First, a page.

Retired Johnstown police captain Jeff Janciga is building a police force from the ground up.

Janciga was hired in March as chief of police in St. Clair Township, Westmoreland County. The newly formed police department patrols the township, Seward and New Florence boroughs.

His goal is to build strong ties with residents and to earn the public’s confidence.

“The situation in the township is ripe for putting my ideas into place,” Janciga said. “A stronger community-oriented policing effort and rebuilding the public trust.”

Township Supervisor Carl Fabrizio said the police coverage in the past had been spotty.

“A part-timer here, a part-timer there,” he said. “This is a win-win.”

Last year, the three municipalities named a three-member police advisory committee to explore the feasibility of starting a police department, said Jessica Constable, Seward council member and advisory board member.

“There was a lot of discussion and we had a township meeting for the public to comment,” she said.

The police department was formed under a one-year contract with the goal of providing 104 hours of police coverage each week. The department has two full-time members and will add part-time staff.

“It’s a very positive change,” Constable said.

Janciga comes with a strong police background. He recently retired after more than 20 years with the Johnstown Police Department, rising through the ranks from patrolman to sergeant to captain. He was a K-9 handler for eight years and a member of the Special Emergency Response Team for 10 years. He also is a certified emergency medical technician and paramedic and a member of the Pennsylvania Chiefs of Police Association.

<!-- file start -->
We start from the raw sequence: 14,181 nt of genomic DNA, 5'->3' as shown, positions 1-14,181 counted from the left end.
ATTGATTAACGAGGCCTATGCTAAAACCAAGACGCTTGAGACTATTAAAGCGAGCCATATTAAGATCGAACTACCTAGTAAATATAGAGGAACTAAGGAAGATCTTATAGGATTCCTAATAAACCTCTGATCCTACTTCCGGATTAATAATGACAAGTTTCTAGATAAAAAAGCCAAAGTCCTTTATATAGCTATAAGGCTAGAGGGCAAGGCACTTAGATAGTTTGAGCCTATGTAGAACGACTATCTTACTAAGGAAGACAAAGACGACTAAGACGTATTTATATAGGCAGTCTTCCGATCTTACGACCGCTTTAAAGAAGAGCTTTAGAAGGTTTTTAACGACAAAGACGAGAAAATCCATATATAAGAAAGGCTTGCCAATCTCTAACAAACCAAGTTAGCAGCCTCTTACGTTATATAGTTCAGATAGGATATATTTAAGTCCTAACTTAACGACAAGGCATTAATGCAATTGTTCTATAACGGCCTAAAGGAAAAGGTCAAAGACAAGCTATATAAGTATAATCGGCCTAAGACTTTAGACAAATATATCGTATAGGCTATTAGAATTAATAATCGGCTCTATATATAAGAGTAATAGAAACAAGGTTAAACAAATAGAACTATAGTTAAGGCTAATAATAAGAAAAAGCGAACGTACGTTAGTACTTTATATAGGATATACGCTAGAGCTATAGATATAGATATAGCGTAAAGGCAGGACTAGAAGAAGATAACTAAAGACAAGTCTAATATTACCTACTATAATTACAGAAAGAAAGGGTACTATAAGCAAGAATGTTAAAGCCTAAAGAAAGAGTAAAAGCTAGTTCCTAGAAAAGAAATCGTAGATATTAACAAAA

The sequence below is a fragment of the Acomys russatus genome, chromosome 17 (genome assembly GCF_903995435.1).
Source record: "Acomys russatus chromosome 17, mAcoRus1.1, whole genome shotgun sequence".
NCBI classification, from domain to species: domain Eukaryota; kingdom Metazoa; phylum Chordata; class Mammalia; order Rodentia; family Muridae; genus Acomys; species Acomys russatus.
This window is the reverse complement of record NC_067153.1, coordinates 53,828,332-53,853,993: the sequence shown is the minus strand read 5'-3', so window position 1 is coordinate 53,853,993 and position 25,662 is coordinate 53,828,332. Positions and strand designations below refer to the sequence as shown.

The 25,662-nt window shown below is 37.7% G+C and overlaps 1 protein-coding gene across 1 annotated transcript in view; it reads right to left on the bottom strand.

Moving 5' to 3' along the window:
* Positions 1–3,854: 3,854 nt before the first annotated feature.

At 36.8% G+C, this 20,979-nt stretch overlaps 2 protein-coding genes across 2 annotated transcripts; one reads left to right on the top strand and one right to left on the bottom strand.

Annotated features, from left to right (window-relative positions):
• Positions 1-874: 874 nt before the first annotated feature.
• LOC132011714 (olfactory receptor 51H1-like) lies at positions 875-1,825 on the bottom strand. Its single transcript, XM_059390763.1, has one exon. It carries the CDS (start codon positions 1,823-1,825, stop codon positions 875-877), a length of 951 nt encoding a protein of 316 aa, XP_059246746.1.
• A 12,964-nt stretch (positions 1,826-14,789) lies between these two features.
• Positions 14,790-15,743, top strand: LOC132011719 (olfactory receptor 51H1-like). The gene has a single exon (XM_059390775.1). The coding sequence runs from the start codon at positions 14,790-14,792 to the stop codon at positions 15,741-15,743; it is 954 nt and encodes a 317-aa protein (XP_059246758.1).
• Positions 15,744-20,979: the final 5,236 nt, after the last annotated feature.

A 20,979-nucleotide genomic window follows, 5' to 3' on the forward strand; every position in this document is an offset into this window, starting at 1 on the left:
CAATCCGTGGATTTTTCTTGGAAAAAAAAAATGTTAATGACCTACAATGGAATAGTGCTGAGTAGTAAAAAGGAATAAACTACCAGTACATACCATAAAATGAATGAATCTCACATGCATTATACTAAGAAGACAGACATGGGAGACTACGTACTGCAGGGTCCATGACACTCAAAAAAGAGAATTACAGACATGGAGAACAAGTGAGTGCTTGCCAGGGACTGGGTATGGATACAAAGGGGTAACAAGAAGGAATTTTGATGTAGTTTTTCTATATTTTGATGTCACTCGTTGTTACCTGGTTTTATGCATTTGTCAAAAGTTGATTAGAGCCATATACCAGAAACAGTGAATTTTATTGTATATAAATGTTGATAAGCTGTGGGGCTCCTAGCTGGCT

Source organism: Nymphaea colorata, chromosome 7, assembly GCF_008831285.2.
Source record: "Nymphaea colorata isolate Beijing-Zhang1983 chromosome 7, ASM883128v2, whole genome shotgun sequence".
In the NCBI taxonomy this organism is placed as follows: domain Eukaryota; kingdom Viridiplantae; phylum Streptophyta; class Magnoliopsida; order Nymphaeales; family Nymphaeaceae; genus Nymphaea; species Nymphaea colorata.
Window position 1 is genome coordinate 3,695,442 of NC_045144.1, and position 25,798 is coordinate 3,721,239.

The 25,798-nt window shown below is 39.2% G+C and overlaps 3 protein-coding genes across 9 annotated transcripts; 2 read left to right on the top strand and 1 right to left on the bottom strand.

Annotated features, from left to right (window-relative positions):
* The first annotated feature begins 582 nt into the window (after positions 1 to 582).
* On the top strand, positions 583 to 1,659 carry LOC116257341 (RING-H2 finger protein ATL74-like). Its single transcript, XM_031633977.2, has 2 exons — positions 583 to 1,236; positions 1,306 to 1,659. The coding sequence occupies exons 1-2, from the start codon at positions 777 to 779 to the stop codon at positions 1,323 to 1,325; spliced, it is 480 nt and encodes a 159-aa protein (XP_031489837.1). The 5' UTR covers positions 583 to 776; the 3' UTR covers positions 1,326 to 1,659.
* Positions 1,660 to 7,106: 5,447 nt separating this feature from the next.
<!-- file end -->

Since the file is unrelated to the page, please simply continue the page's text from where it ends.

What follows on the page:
Janciga is working to earn the communities’ trust after a Seward police officer was charged last year with obstruction of justice and official oppression, accused of having sex with a woman he had previously stopped for running a stop sign.

“An incident like that will erode the public trust,” Janciga said. “In a smaller community, public trust is paramount to being able to do a good job.”

Fabrizio said he is impressed with what he sees.

“Just looking at what Jeff has done since he came here in March, the traffic has slowed down because the police are out and about,” he said.

Without a local police force, it would take state police about an hour to arrive from Greensburg, Fabrizio said.

Janciga knows that police use of lethal force is being debated in communities across the nation.

“It’s a hot-button issue,” he said.

Janciga said more hand-to-hand combat training is needed. He is trained in Krav Maga, a military fighting technique that was developed for the Israel Defense Forces. The training includes defending yourself against a knife attack without resorting to deadly force.

“It provides you with more of a ability to resolve things without resulting to lethal force and to prevent officer injury,” he said.

Janciga said he’s grateful to have residents’ trust in leading the St. Clair Township Police Department.

“The best way to summarize it is I get to create a police department from the ground up,” he said. “I want to give the community what they expect from their police department.”

Patrick Buchnowski is a reporter for The Tribune-Democrat. He can be reached at 532-5061. Follow him on Twitter @PatBuchnowskiTD.

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